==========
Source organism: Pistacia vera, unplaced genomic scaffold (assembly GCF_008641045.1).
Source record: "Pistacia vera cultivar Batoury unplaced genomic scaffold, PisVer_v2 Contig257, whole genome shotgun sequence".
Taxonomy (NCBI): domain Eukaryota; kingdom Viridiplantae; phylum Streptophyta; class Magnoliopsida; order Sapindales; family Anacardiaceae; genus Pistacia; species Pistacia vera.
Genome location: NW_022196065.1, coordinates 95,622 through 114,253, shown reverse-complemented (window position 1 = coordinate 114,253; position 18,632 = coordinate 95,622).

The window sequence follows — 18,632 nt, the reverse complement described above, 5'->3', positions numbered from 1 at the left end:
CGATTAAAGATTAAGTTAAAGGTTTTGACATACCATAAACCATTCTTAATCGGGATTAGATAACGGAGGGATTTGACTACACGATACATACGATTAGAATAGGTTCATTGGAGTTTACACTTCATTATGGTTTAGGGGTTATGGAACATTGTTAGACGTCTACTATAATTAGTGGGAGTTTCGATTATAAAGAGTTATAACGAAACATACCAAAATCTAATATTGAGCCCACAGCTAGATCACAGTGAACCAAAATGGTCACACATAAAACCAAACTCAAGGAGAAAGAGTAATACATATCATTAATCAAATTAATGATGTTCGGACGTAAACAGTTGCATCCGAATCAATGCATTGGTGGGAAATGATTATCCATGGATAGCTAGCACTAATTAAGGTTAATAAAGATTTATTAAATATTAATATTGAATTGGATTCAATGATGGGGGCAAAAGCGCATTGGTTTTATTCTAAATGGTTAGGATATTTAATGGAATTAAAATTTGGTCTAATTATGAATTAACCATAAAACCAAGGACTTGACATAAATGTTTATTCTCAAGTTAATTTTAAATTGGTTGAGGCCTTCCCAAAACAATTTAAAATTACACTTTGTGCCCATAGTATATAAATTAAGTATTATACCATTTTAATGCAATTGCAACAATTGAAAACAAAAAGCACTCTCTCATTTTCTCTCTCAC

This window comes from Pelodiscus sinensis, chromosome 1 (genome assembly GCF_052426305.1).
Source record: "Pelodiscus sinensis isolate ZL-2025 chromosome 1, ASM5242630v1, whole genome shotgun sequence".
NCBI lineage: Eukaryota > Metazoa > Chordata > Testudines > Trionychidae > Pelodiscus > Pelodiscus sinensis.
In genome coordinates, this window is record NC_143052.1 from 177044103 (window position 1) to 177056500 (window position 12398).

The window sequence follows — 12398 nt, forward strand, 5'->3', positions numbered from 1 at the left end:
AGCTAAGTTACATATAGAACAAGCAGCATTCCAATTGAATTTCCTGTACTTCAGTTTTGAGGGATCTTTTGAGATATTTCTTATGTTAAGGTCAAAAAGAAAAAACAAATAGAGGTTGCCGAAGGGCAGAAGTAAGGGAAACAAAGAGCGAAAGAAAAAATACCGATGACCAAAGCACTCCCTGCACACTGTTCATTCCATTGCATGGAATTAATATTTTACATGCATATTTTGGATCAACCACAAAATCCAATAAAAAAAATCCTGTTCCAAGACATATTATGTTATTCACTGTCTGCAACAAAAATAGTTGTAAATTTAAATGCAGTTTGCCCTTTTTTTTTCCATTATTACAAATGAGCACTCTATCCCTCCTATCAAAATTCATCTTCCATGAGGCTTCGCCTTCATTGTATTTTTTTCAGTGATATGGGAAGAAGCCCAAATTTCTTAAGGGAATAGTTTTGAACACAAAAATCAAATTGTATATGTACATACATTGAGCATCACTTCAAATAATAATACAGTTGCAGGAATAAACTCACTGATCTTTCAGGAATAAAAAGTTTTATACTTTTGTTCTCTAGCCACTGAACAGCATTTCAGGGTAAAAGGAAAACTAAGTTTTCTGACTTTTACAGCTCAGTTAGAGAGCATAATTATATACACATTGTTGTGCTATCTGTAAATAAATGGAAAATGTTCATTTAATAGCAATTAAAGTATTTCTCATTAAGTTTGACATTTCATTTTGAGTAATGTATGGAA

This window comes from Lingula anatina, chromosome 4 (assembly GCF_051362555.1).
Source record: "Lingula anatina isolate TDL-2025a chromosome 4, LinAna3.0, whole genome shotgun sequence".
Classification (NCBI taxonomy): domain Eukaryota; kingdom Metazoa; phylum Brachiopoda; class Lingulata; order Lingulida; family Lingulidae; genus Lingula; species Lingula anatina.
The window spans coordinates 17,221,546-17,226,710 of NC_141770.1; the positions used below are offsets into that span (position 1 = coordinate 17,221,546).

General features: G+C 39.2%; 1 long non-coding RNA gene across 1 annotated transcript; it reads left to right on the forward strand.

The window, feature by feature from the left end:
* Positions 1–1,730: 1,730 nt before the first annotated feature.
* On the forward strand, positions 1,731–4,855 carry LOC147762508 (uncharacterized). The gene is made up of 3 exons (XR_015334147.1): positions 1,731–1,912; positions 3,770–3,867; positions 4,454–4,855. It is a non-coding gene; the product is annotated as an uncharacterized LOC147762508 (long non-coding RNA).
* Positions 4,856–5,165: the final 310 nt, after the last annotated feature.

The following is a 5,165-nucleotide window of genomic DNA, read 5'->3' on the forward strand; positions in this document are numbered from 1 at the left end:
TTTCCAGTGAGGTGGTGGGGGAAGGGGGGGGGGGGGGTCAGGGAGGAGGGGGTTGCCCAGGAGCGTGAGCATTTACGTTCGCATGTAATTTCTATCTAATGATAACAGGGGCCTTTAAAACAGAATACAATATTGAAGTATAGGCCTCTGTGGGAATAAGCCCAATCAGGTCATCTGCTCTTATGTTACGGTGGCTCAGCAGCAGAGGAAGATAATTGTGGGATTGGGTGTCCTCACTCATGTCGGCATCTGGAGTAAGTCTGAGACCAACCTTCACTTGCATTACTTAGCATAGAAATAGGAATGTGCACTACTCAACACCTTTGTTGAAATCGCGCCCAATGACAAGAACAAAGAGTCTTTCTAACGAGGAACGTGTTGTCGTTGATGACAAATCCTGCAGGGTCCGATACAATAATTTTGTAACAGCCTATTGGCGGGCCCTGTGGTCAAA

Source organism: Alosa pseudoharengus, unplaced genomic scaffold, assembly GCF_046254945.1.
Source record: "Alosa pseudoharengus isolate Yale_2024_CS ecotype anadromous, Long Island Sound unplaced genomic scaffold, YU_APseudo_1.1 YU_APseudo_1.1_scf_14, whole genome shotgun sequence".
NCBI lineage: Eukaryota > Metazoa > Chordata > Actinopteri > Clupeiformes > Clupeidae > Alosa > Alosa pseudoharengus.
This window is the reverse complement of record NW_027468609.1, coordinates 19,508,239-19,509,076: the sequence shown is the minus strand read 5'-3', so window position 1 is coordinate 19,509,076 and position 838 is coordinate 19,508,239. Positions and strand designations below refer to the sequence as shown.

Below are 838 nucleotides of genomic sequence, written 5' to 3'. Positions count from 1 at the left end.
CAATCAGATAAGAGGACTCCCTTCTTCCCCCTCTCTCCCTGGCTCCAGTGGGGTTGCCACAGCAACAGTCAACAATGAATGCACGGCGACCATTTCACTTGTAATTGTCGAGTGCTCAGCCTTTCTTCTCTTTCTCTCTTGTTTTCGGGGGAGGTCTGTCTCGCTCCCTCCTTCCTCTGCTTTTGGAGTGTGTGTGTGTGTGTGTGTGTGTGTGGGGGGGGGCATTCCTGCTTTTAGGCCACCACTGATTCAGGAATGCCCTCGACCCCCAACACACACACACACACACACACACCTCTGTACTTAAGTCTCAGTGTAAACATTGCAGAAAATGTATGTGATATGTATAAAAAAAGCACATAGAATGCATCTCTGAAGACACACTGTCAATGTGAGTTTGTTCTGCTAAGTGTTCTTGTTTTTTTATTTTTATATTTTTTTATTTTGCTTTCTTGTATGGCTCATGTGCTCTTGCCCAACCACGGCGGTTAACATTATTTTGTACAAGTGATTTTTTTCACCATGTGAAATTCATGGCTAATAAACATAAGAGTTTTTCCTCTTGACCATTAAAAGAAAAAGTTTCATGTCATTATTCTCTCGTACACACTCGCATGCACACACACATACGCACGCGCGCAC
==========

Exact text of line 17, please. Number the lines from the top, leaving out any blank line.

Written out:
General features: G+C 39.2%; 1 long non-coding RNA gene across 1 annotated transcript; it reads left to right on the forward strand.